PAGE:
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'You could feel the cutthroatness': Droves of men took over this women's tech fair

Tech workers said they saw unusually high numbers of men in a monster line for a career expo at a tech conference aimed at elevating women and nonbinary workers.
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Screenshot by NPR
Tech workers said they saw unusually high numbers of men in a monster line for a career expo at a tech conference aimed at elevating women and nonbinary workers.

Updated October 6, 2023 at 1:10 PM ET

An event meant to be a career-builder for women and nonbinary tech workers turned into yet another symbol of the industry's gender imbalance after self-identifying men showed up in droves.

The Grace Hopper Celebration takes the name of a pioneering computer scientist and bills itself the world's largest annual gathering of women and nonbinary tech workers.

Tickets for the four-day event, which took place in Orlando, Fla., last week, ranged in price from $649 to $1,298, and included a coveted chance to meet one-on-one with sponsors such as Apple, Amazon, Salesforce and Google.

With some 30,000 annual attendees, that career expo was already a competitive space, according to past participants. But this year, access was even more limited by what the organizers described as "an increase in participation of self-identifying males."

Videos posted to social media showed scenes of men flocking around recruiters, running into event venues and cutting in front of women to get an interview slot. Footage showed a sea of people, hundreds deep, waiting in line for a chance to enter the career expo.

As one posterput it, "the Kens had taken over Barbieland."

Several conference-goers told NPR there was a 40/60 ratio of men to women, especially at the career expo.

"From what I'd heard, I was expecting maybe half a percent to 1% of the attendees would male," said Morgan Young, a computer science student at the University of Nevada, Reno who also creates content for early-career tech workers on social media.

"I heard it was like the Coachella of tech for women. It's supposed to be fun and collaborative," she told NPR in an interview this week. "But the vibe was so different. You could feel the cutthroatness in the air."

Some of the attendees had lied about their gender identity on their conference registrations, said Cullen White, the chief impact officer with AnitaB.org, the nonprofit that organizes the conference.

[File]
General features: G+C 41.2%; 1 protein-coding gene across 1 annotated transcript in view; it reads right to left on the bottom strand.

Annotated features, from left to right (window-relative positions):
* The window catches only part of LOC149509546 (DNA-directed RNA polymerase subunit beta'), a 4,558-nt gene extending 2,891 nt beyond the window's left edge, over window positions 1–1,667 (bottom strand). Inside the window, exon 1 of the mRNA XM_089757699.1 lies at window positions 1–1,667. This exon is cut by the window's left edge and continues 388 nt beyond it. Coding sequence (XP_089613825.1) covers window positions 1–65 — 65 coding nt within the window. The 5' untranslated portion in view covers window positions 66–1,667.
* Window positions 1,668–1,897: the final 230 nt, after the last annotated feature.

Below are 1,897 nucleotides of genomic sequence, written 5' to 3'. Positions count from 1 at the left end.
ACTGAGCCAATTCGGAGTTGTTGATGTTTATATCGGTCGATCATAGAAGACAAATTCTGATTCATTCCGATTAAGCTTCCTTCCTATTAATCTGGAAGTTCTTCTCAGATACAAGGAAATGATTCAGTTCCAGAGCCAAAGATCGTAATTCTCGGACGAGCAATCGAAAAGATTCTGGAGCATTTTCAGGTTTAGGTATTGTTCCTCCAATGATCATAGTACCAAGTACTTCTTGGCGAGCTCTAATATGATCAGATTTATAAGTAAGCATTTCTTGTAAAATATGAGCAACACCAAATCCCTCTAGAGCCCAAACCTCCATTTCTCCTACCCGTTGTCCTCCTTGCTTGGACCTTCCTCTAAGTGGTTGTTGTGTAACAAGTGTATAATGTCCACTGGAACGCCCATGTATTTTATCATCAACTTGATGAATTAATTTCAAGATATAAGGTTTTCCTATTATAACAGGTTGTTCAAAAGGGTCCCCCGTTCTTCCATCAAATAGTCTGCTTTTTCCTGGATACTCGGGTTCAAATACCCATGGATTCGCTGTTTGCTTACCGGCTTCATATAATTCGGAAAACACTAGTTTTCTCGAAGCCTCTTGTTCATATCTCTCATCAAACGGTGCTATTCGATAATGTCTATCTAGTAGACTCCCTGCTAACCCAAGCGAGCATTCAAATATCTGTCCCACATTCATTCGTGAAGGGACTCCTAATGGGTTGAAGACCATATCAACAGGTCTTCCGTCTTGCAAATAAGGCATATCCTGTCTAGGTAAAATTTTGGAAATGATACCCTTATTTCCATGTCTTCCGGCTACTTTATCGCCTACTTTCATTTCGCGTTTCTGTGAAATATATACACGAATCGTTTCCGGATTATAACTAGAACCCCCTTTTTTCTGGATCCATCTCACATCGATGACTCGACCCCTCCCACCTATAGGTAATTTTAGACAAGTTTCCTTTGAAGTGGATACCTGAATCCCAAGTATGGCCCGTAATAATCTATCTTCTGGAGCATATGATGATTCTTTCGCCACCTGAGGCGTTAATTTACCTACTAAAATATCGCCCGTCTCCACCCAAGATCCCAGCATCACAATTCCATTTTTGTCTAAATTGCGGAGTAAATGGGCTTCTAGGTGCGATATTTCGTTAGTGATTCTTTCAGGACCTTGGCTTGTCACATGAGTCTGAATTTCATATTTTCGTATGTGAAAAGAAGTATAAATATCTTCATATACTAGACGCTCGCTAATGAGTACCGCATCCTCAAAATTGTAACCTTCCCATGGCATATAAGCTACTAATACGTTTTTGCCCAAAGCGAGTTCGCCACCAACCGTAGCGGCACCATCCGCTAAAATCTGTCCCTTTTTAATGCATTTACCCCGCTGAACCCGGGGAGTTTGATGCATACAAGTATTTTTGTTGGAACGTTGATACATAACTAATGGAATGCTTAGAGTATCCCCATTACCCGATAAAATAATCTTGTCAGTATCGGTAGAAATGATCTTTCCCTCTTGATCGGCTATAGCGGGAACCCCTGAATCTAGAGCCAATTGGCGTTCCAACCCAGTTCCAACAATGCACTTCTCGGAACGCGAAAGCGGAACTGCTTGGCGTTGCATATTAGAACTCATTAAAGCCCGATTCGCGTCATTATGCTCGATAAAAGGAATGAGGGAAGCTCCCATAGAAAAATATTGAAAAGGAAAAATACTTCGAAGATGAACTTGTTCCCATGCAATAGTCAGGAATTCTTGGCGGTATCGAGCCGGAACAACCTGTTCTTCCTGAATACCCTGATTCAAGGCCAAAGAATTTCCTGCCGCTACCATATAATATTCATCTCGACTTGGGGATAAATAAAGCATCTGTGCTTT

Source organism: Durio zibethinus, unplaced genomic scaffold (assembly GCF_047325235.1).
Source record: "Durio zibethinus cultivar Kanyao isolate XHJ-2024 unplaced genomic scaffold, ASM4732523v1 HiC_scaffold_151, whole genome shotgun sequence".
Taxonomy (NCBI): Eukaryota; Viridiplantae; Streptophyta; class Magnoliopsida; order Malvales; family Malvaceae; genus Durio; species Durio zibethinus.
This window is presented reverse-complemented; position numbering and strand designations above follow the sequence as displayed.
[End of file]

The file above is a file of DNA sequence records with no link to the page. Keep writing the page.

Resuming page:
"Judging by the stacks and stacks of resumes you're passing out, you did so because you thought you could come here and take up space to try and get jobs," White said during the conference's plenary address. "So let me be perfectly clear: Stop. Right now. Stop."

Bo Young Lee, AnitaB.org's president, said in a video post that the shift in demographics had robbed the conference of the joyous and supportive atmosphere that had previously helped women grow.

"We tried to create a safe space. And this week, we saw the outside world creep in," she said. "I can't guarantee you that we'll have solutions tomorrow. But I can promise you that we'll be working on solutions, and we won't do it in a bubble."

Earlier in the week, the organization addressed calls to ban men from the conference by saying that "male allyship is necessary" to work toward overall inclusivity and also that federal law prohibited discrimination based on gender.

NPR reached out to AnitaB.org for additional comment but had not received a response by the time this article was published.

Some of the attendees said they felt like the organizers had prioritized profit over people, registering more attendees than they had the capacity to handle, then subjecting women and nonbinary workers to a familiar feeling of needing to compete with men.

"You're basically paying hundreds to do the same thing that you're experiencing in the industry, trying desperately to get your resume everywhere," said Agnes Lu, a master's student in computer science at Northeastern University. "It feels like we were tricked."

Tech jobs were once a safe bet for workers looking for stable, lucrative careers. But an industrywide wave of layoffs earlier this year left hundreds of thousands of workers suddenly without a job.

Women were disproportionately affected by those cuts, making up 69.2% of all tech layoffs, according to The Women Tech Network. And that's on top of the industry's ongoing gender imbalance. Women hold just 26% of jobs across all STEM occupations and even less — 24% — in computer fields, according to the latest available data fromthe U.S. Department of Labor.

The pressure is even higher for the industry's international workers, who are at risk of losing their visa if they fail to find employment quickly.

"We're set with a timer of like 90 days," said Anusha Das, an international graduate student studying information systems at Northeastern. "There's competition. The job market is bad. There's no grace for us, really."

Das said she missed most of the other workshops and panels at the conference just to stand in hour-long lines to secure a two-minute interview with recruiters.

In one of those lines, she said she heard a group of men casually using misogynistic slurs in her native language, Hindi. In another, she watched a group of men splinter off to make a new line, effectively cutting the other people who'd been waiting patiently.

But she said she also didn't regret these long waits — in fact, they made for some of the best experiences of the conference.

"I would talk to other girls while I was waiting in line and they were hyping me up, telling me not to be nervous," she said. "The best things about the conference were the stuff that's not actually advertised."

Copyright 2023 NPR. To see more, visit https://www.npr.org.

Emily Olson
Emily Olson is on a three-month assignment as a news writer and live blog editor, helping shape NPR's digital breaking news strategy.